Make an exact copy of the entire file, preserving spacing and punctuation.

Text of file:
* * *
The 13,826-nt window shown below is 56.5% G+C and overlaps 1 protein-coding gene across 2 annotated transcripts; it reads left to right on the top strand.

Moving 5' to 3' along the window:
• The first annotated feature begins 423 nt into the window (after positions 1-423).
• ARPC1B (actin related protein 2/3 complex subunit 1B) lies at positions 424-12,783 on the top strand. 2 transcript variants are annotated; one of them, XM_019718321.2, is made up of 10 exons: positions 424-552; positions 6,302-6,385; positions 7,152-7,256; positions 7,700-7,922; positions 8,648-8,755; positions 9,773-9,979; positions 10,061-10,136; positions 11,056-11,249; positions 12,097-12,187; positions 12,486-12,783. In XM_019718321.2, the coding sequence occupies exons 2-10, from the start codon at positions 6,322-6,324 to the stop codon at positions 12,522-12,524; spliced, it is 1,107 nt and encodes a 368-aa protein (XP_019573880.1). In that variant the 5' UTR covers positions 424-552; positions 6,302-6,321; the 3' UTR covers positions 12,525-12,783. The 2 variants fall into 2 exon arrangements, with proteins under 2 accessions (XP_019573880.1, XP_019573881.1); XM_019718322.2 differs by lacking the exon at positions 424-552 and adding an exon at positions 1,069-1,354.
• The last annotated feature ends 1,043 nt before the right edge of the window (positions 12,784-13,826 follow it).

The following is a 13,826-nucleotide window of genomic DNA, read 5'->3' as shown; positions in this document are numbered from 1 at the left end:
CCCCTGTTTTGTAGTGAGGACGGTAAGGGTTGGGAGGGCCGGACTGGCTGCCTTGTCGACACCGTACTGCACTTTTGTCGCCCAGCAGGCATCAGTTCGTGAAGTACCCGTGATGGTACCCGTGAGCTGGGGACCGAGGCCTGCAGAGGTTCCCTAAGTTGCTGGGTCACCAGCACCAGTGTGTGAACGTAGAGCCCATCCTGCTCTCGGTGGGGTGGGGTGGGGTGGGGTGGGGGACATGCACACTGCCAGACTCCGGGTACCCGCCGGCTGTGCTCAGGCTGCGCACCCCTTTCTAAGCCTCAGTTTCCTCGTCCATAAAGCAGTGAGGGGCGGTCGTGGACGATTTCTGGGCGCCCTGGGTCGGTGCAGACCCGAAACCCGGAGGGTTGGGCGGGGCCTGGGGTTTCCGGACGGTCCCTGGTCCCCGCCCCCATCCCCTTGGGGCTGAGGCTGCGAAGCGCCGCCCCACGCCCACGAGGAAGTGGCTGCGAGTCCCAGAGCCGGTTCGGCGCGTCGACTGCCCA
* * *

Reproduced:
The 13,826-nt window shown below is 56.5% G+C and overlaps 1 protein-coding gene across 2 annotated transcripts; it reads left to right on the top strand.

Moving 5' to 3' along the window:
• The first annotated feature begins 423 nt into the window (after positions 1-423).
• ARPC1B (actin related protein 2/3 complex subunit 1B) lies at positions 424-12,783 on the top strand. 2 transcript variants are annotated; one of them, XM_019718321.2, is made up of 10 exons: positions 424-552; positions 6,302-6,385; positions 7,152-7,256; positions 7,700-7,922; positions 8,648-8,755; positions 9,773-9,979; positions 10,061-10,136; positions 11,056-11,249; positions 12,097-12,187; positions 12,486-12,783. In XM_019718321.2, the coding sequence occupies exons 2-10, from the start codon at positions 6,322-6,324 to the stop codon at positions 12,522-12,524; spliced, it is 1,107 nt and encodes a 368-aa protein (XP_019573880.1). In that variant the 5' UTR covers positions 424-552; positions 6,302-6,321; the 3' UTR covers positions 12,525-12,783. The 2 variants fall into 2 exon arrangements, with proteins under 2 accessions (XP_019573880.1, XP_019573881.1); XM_019718322.2 differs by lacking the exon at positions 424-552 and adding an exon at positions 1,069-1,354.
• The last annotated feature ends 1,043 nt before the right edge of the window (positions 12,784-13,826 follow it).

The following is a 13,826-nucleotide window of genomic DNA, read 5'->3' as shown; positions in this document are numbered from 1 at the left end:
CCCCTGTTTTGTAGTGAGGACGGTAAGGGTTGGGAGGGCCGGACTGGCTGCCTTGTCGACACCGTACTGCACTTTTGTCGCCCAGCAGGCATCAGTTCGTGAAGTACCCGTGATGGTACCCGTGAGCTGGGGACCGAGGCCTGCAGAGGTTCCCTAAGTTGCTGGGTCACCAGCACCAGTGTGTGAACGTAGAGCCCATCCTGCTCTCGGTGGGGTGGGGTGGGGTGGGGTGGGGGACATGCACACTGCCAGACTCCGGGTACCCGCCGGCTGTGCTCAGGCTGCGCACCCCTTTCTAAGCCTCAGTTTCCTCGTCCATAAAGCAGTGAGGGGCGGTCGTGGACGATTTCTGGGCGCCCTGGGTCGGTGCAGACCCGAAACCCGGAGGGTTGGGCGGGGCCTGGGGTTTCCGGACGGTCCCTGGTCCCCGCCCCCATCCCCTTGGGGCTGAGGCTGCGAAGCGCCGCCCCACGCCCACGAGGAAGTGGCTGCGAGTCCCAGAGCCGGTTCGGCGCGTCGACTGCCCA